- The Grand Budapest Hotel
- First African-American faculty member speaks at UAB
- UAB Relay for Life All-Night Event on the Green Starts Friday
- The Nile Project to be in residence at UAB’s Alys Stephens Center in 2015
- Libertarian Gary Johnson joins Tuesday panel for Earth Month
- Jalapeno Popper Pull Apart Bread
- Women’s Softball vs Tulsa a rain victim
- UAB, UAH student groups to host sustainability debate
- Captain America: The Winter Soldier
- UAB Celebrates Earth Month
- Cellular Stress May Prevent Alzheimer’s Disease
- Blazers Defeat Gamecocks
- Study War No More
- 2014-2015 UAB USGA General Election Results
- Celebrate Asian & Pacific Islander Heritage Month
“Lone Survivor” is a riveting, sometimes hard to watch, based-on-a-true-story film that takes some of the best elements of films like “Saving Private Ryan” and “Zero Dark Thirty” and makes them its own. Basically, if you mixed up the order of “Ryan” and did the meet-and-greet of the main characters first, then the battle at the beginning in the middle, with the showdown between one man and a small but capable group of people (think also the last part of “Full Metal Jacket”) at the end and filter it through the politics of “Zero,” you’d have this movie.
Set against the backdrop of the war in Afghanistan, it tells the tale of the Navy SEALs mission, Operation Red Wing, in which four men were sent into the mountains to track Taliban leader Ahmad Shah. We’re introduced to the men through short, reasonably effective snapshots of their training and downtime as they prepare for the Op. They’re played by Mark Wahlberg as Marcus Luttrell (upon whose book the film is based), the medic and sniper of the team; Taylor Kitsch (“Savages”) as the team leader; Emilie Hirsch (“Into the Wild”) as the team spotter and communications officer; and Ben Foster (“X-Men: The Last Stand”) as the Sonar Technician.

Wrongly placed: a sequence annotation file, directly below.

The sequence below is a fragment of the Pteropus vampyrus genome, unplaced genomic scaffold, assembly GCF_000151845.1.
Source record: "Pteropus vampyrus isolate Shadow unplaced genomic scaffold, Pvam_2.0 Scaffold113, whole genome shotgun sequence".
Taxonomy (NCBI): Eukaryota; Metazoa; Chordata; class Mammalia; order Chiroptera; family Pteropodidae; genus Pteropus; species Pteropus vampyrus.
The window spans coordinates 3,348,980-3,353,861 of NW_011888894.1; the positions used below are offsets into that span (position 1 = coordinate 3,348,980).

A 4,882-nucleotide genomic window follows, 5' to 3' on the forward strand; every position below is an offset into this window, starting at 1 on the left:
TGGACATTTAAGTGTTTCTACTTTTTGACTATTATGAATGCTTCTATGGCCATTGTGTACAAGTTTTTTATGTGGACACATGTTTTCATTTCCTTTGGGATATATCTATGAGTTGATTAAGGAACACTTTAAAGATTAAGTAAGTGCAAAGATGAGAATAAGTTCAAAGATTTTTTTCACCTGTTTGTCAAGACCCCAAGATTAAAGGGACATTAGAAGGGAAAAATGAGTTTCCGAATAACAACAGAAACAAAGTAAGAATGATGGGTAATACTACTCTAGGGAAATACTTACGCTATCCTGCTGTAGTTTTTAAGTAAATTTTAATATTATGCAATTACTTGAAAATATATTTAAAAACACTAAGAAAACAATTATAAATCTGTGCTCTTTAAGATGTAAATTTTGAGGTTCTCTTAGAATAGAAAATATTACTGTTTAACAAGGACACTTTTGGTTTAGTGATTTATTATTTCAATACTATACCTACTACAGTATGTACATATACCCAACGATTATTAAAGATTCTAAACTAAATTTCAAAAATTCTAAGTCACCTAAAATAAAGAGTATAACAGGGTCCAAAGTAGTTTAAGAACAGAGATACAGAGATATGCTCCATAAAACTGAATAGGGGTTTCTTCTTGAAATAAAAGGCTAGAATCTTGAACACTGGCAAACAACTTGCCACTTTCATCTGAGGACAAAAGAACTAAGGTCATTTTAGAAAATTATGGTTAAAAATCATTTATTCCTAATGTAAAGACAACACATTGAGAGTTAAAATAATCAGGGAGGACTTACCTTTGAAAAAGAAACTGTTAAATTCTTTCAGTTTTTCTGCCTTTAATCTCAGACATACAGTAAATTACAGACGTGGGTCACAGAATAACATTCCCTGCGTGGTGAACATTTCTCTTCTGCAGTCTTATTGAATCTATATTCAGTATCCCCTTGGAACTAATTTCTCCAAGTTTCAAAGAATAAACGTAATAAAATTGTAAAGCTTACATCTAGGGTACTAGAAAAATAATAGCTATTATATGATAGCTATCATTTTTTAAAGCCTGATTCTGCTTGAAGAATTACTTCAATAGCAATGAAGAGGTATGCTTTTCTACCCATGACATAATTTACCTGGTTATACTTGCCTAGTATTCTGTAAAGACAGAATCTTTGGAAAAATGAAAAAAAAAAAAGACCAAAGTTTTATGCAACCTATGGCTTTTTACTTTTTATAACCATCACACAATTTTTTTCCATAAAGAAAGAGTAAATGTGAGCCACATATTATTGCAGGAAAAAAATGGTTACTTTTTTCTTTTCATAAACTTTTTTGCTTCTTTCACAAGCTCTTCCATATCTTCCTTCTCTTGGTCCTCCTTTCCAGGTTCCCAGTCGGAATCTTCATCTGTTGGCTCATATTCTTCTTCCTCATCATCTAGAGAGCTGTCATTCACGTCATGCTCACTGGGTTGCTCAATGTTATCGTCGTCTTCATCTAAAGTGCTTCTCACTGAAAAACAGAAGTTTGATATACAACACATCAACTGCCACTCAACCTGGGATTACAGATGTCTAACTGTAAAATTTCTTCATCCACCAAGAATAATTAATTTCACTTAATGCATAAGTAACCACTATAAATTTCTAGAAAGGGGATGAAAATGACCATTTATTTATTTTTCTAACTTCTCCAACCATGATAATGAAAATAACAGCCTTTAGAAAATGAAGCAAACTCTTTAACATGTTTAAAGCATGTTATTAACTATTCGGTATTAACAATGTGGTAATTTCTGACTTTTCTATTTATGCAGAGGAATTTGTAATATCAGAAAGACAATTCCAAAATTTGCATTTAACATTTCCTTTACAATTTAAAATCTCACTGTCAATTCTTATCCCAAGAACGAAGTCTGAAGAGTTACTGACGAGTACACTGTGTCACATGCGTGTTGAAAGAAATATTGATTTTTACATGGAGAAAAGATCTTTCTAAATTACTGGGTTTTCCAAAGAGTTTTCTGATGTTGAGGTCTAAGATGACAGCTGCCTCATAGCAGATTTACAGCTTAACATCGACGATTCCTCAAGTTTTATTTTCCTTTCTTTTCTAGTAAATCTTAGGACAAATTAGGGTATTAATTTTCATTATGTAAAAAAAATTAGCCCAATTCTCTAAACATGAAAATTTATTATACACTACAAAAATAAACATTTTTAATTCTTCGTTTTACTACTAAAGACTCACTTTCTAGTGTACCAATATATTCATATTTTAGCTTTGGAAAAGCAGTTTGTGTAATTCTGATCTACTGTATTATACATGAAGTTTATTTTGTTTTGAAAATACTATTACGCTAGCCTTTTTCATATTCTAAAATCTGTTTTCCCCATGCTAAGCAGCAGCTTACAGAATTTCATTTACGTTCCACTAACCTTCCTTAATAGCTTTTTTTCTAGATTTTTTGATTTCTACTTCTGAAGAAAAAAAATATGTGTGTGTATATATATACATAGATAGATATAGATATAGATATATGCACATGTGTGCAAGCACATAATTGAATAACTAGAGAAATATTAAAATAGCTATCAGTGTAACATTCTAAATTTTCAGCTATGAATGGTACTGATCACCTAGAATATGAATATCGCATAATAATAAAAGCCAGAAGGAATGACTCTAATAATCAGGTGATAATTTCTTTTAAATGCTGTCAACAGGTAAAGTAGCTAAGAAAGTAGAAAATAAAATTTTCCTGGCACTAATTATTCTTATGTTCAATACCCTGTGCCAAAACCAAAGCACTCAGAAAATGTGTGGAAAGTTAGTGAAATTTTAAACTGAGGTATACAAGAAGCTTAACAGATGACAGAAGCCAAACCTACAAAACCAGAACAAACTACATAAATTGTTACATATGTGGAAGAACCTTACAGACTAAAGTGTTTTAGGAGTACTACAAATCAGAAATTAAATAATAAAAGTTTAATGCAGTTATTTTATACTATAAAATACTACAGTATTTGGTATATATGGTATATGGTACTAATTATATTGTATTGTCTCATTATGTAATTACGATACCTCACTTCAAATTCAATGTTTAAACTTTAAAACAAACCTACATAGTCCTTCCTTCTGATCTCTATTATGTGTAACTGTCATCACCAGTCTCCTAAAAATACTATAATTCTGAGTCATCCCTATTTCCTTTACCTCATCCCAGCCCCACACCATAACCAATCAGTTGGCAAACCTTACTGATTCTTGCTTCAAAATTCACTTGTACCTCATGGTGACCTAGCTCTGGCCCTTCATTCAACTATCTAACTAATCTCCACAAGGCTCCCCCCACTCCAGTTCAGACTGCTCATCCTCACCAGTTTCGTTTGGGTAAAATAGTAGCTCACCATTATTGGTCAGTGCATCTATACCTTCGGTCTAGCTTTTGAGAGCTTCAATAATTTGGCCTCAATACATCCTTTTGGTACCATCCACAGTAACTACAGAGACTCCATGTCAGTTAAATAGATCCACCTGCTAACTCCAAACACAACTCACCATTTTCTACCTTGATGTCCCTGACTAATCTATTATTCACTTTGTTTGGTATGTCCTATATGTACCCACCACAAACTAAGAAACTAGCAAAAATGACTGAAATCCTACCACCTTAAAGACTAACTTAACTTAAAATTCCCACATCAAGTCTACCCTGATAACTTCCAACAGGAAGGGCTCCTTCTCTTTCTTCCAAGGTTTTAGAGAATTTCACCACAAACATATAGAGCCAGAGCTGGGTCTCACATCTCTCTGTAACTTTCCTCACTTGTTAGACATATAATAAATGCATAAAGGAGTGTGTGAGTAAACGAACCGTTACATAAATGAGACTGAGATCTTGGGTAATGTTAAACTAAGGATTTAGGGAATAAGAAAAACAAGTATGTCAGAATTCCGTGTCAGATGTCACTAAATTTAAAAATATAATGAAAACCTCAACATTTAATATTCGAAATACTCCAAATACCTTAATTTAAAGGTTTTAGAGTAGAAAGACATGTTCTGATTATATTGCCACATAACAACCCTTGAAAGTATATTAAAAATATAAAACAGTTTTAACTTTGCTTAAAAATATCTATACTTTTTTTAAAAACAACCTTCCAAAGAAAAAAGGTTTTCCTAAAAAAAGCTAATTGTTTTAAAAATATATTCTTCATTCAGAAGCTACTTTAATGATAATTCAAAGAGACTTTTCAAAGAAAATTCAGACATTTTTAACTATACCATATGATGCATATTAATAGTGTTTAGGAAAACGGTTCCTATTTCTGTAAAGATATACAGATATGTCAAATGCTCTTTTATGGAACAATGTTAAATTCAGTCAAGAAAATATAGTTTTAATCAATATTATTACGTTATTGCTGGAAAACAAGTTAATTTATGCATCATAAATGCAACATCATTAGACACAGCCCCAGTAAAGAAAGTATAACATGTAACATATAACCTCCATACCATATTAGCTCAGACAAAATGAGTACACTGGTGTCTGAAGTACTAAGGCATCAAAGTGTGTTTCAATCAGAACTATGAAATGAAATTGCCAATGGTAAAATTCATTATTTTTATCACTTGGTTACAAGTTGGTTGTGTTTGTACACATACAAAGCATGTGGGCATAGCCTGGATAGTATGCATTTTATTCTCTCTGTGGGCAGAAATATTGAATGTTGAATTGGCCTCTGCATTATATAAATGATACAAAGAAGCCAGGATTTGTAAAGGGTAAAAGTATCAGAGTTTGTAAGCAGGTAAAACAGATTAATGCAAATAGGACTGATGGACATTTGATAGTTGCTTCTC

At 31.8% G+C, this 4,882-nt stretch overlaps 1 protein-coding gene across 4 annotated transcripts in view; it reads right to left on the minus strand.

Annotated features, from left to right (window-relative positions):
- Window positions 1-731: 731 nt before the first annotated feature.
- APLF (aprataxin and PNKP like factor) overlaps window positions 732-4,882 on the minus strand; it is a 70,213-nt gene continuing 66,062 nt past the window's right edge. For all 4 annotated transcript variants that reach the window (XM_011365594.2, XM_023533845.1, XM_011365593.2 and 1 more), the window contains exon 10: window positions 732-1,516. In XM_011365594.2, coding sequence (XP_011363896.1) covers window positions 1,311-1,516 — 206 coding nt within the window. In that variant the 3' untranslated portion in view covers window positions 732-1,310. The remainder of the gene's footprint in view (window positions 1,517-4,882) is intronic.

Then it’s into the thick of it, as our Navy boys are dropped into a rugged mountain terrain, and start to make their way closer to where Shah is supposed to be, and does indeed prove to be hiding. Then the unexpected happens, and they’re set upon by a small group of local goat herders, including two children and an old man. The team has to decide what to do, knowing that the wrong decision could completely compromise their mission. They decide to let them go, and it isn’t long before Shah’s people come after the team and all hell breaks loose.
The rest of the movie details their fight against the unrelenting enemy and their attempts to get help and get the hell out of there in one piece, if possible. As you might have guessed from the title, things don’t end well for most of them, but that’s putting it mildly, and selling the movie short. To say that these guys are merely tough is to do them a disservice, to be sure. As the film progresses everyone is shot at least once, they fall down massive hills into trees and onto rocks, breaking bones and who knows what else, all the while desperately trying to get word to their superiors that the mission is done and they need to be evacuated. At one point, one of them is shot in the head, and keeps on trucking like it’s no big deal. Now that’s valor.
Make no mistake, some of this is awfully hard to watch, least of all knowing that it actually happened to real people. Director Peter Berg most definitely doesn’t flinch away from the horrors of battle, and there are some undeniably cringe-worthy moments, notably a scene in which Wahlberg pulls sizable slivers out of various parts of his body, not to mention the scene where he self-retrieves a bullet from his side. To say that this film is not for the faint of heart is to understate matters. I’m a hardcore horror fan and even I glanced away at times.
As exciting and intense as the battle with the Shah’s men is, the real point of the movie is how every action in war has repercussions, and can have ramifications you don’t expect, often when you least expect it. It also shows how much impact the actions of a few can have on the outcome of a war, and how those actions don’t always come from where you might expect. It’s so rare to get both sides of a war in a film like this, so it’s genuinely heart-rending to find that there are still heroics found in the most unexpected places, even among those one might be hesitant to trust, like the people caught in the crossfire of a war they didn’t want or ask for.
I also liked that the film ended on a montage of the real-life people the movie told the story of, as a beautiful version of David Bowie’s “Heroes” by Peter Gabriel played. While the glances at the people we get early on are a bit slight, these glimpses into their real-lives via old photographs of them and their loved ones really helps drive the point of the film home, which is that in war, everyone matters, no matter what part they play or how seemingly insignificant it may seem at the time. That’s an easy thing to forget if you’ve never served, and it’s nice for us civilians to get an effective reminder of that. For that alone, “Lone Survivor” gets an A.